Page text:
In-vehicle navigation has been around for years, but it’s continuing to evolve as consumers expect more features and functions. Data from navigation systems is one of the building blocks for many new and emerging in-vehicle capabilities while remaining a technology that’s used heavily by many drivers.
Routing functions remain one of the top requirements for drivers, according to Gartner surveys. Though it’s far from an exotic feature, navigation is a necessity for drivers, whether they’re searching for a new location close to home or traveling to a new region.
Navigation has become a common feature, but it’s often not well understood. Determining a route is a complex technical challenge that uses satellites, huge mapping databases, powerful on-vehicle computing systems, real-time information and high resolution display screens.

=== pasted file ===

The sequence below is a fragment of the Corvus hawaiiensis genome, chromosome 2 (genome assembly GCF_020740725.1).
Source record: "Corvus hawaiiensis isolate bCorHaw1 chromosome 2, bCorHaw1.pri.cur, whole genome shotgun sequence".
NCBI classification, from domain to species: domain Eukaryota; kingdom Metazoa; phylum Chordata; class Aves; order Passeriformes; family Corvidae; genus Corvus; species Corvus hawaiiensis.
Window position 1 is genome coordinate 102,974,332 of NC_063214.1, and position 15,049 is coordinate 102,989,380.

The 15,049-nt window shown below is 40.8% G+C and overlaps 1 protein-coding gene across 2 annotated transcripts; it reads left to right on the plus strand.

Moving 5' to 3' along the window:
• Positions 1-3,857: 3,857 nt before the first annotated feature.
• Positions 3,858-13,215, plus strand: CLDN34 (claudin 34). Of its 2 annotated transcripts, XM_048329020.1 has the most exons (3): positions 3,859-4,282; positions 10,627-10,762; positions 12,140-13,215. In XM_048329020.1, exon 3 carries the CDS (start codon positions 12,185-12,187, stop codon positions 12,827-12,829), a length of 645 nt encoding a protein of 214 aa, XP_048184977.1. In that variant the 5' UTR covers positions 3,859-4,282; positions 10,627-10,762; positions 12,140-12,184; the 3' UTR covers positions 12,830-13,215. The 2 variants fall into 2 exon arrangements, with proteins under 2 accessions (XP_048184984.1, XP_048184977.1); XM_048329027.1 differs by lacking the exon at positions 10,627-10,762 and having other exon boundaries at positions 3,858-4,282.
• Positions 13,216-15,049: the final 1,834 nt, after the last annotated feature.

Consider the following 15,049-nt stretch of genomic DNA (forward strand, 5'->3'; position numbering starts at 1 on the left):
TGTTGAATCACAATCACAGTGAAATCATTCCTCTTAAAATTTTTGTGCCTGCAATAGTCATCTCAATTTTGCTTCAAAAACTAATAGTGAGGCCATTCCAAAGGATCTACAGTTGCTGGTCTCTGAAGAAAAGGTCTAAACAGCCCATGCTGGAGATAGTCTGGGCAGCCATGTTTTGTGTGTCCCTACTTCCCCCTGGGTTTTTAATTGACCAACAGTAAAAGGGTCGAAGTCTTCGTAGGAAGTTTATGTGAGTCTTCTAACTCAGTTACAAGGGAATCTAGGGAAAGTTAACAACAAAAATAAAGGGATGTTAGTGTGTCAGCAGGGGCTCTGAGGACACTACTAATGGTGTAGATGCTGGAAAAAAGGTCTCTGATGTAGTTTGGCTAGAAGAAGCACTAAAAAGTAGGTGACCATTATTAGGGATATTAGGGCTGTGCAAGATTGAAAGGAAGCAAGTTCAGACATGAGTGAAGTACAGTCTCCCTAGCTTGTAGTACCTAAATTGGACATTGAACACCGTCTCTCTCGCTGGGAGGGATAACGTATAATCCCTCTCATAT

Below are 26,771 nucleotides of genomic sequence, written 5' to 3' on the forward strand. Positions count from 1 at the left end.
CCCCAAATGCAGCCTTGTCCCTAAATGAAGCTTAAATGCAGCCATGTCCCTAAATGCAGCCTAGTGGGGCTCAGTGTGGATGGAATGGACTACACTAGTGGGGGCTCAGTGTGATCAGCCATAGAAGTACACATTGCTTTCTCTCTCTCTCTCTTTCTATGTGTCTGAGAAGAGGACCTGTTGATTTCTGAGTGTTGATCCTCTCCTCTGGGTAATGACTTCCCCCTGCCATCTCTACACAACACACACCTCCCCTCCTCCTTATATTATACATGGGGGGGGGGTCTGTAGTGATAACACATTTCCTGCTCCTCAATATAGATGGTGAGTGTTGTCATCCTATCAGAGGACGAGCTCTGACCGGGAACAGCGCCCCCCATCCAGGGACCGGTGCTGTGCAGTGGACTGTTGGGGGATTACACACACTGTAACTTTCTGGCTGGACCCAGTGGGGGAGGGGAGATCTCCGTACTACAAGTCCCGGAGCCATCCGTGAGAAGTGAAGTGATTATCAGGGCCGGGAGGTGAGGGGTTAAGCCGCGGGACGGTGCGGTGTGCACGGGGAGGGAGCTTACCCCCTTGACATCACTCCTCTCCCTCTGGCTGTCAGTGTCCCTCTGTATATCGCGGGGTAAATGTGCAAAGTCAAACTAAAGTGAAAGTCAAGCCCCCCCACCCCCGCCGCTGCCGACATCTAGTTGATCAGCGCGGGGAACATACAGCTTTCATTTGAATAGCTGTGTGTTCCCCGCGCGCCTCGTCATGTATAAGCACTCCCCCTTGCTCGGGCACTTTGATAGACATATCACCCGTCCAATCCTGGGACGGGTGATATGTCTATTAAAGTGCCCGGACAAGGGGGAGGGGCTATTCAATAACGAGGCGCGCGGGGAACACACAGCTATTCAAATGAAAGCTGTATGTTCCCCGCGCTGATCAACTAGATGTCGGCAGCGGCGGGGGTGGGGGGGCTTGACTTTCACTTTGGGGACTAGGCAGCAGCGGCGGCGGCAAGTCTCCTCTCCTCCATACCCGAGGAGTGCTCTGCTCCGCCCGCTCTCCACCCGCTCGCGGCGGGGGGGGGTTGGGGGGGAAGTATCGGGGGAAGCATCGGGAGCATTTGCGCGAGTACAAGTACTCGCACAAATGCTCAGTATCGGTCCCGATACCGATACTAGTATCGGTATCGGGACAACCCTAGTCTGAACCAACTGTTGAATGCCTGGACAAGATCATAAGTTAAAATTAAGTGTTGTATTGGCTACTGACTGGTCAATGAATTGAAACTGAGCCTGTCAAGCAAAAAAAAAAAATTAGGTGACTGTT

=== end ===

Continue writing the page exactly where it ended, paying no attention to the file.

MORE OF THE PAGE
For years, most map data has come from Tom Tom and Navteq, which was acquired by Nokia and renamed HERE in 2012 after being combined with some other Nokia operations. Google has entered the fray, but its database remains more closely tied to phones, so Tom Tom and HERE are expected to remain the market leaders in the auto industry.
Mapping is now being transformed as information on road conditions is being gathered by vehicle systems that feed this information into large databases. Fleet management systems now collect information from their vehicles. Companies that collect information used for real-time traffic data can also use this information to build databases that can be used to augment existing mapping information. For example, maps can be made more accurate when information sent from cars shows a slightly different curve than the path charted by map creators.
Fig. 2: Maps can be made more accurate when information sent from cars shows a slightly different curve than the path charted by map creators
These improvements highlight